“It’s a true saying: gentle birth and a grade in the service won’t put a coat on your back. A cockade in your cap and a noble title, but nothing to eat. To my thinking, if any one of humble class helps the poor he is much more of a gentleman than any Tchalikov who has sunk into poverty and vice.”
To flatter Anna Akimovna, he uttered a few more disparaging phrases about his gentle birth, and it was evident that he was humbling himself because he considered himself superior to her. Meanwhile she had finished her letter and had sealed it up. The letter would be thrown away and the money would not be spent on medicine—that she knew, but she put twenty-five roubles on the table all the same, and after a moment’s thought, added two more red notes. She saw the wasted, yellow hand of Madame Tchalikov, like the claw of a hen, dart out and clutch the money tight.
“You have graciously given this for medicine,” said Tchalikov in a quivering voice, “but hold out a helping hand to me also . . . and the children!” he added with a sob. “My unhappy children! I am not afraid for myself; it is for my daughters I fear! It’s the hydra of vice that I fear!”
Trying to open her purse, the catch of which had gone wrong, Anna Akimovna was confused and turned red. She felt ashamed that people should be standing before her, looking at her hands and waiting, and most likely at the bottom of their hearts laughing at her. At that instant some one came into the kitchen and stamped his feet, knocking the snow off.
“The lodger has come in,” said Madame Tchalikov.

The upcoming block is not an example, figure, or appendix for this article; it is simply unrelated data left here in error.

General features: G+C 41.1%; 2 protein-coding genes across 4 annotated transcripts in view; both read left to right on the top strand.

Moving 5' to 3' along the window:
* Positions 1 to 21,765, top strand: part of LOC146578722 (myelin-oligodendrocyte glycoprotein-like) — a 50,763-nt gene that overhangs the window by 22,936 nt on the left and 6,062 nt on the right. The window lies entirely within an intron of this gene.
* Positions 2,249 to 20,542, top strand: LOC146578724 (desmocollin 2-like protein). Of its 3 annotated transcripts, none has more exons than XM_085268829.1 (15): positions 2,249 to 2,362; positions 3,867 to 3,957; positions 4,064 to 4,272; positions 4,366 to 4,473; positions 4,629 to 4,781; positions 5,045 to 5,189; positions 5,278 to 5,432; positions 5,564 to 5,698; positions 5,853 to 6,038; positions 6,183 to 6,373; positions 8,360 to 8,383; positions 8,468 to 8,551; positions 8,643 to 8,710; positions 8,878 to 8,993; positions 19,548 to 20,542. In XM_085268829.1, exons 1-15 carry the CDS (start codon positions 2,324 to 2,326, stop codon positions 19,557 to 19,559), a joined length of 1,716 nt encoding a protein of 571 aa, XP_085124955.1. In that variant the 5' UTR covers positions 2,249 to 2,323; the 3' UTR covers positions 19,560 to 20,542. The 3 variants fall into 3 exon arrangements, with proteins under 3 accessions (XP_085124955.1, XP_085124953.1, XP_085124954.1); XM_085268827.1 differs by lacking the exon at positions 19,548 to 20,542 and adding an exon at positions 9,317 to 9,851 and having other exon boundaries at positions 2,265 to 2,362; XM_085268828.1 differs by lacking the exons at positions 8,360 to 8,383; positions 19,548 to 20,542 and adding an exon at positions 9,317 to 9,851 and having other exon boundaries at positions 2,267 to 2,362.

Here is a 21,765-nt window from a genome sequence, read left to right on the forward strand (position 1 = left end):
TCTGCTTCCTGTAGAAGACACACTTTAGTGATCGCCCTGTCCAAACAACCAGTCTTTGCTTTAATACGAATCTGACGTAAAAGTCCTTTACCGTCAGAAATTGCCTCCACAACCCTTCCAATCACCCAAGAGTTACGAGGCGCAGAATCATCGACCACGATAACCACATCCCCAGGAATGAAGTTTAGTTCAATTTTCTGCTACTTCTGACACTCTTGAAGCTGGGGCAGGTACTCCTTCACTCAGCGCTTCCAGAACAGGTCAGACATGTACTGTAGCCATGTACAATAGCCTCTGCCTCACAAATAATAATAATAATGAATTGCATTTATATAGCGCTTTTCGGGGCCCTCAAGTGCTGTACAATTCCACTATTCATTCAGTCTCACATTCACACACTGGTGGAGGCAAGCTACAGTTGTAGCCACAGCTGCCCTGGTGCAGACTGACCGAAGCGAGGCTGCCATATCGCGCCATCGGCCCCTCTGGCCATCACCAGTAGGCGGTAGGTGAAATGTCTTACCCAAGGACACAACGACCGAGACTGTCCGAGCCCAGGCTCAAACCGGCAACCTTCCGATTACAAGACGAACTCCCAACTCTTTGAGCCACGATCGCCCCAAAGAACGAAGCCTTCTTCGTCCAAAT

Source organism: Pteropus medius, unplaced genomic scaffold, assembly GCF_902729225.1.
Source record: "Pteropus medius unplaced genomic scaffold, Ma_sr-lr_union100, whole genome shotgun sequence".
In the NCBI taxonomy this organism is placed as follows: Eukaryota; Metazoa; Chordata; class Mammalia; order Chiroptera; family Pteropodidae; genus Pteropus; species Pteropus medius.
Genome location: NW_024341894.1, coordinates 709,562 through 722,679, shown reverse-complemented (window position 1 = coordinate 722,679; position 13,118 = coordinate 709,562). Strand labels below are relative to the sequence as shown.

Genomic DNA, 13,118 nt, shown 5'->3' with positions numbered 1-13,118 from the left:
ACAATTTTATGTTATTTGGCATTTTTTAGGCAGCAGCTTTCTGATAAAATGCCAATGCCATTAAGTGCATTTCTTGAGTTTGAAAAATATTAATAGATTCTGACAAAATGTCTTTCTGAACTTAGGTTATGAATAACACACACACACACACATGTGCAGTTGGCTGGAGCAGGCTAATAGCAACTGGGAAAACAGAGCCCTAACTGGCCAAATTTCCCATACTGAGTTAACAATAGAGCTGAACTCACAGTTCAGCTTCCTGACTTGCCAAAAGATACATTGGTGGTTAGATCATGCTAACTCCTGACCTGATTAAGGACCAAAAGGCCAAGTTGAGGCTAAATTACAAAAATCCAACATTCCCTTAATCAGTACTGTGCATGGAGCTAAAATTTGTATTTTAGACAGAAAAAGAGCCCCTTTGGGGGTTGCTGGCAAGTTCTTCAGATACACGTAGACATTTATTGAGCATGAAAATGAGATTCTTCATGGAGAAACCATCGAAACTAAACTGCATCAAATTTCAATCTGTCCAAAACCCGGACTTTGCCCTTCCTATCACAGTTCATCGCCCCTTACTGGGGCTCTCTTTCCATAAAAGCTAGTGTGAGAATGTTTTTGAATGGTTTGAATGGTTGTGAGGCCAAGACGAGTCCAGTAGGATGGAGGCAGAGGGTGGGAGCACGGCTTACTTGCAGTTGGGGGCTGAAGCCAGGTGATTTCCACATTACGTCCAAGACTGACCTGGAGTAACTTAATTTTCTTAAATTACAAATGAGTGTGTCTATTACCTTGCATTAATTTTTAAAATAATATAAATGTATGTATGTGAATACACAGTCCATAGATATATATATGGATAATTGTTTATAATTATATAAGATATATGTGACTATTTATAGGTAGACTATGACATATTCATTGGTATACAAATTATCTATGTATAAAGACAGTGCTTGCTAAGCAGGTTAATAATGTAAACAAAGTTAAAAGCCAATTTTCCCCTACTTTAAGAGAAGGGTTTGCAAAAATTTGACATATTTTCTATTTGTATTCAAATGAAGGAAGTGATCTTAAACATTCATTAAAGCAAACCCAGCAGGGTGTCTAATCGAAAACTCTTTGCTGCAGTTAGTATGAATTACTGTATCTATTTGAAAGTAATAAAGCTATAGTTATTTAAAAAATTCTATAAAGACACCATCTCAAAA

Anna Akimovna grew even more confused. She did not want any one from the factory to find her in this ridiculous position. As ill-luck would have it, the lodger came in at the very moment when, having broken the catch at last, she was giving Tchalikov some notes, and Tchalikov, grunting as though he were paraylzed, was feeling about with his lips where he could kiss her. In the lodger she recognized the workman who had once clanked the sheet-iron before her in the forge, and had explained things to her. Evidently he had come in straight from the factory; his face looked dark and grimy, and on one cheek near his nose was a smudge of soot. His hands were perfectly black, and his unbelted shirt shone with oil and grease. He was a man of thirty, of medium height, with black hair and broad shoulders, and a look of great physical strength. At the first glance Anna Akimovna perceived that he must be a foreman, who must be receiving at least thirty-five roubles a month, and a stern, loud-voiced man who struck the workmen in the face; all this was evident from his manner of standing, from the attitude he involuntarily assumed at once on seeing a lady in his room, and most of all from the fact that he did not wear top-boots, that he had breast pockets, and a pointed, picturesquely clipped beard. Her father, Akim Ivanovitch, had been the brother of the factory owner, and yet he had been afraid of foremen like this lodger and had tried to win their favour.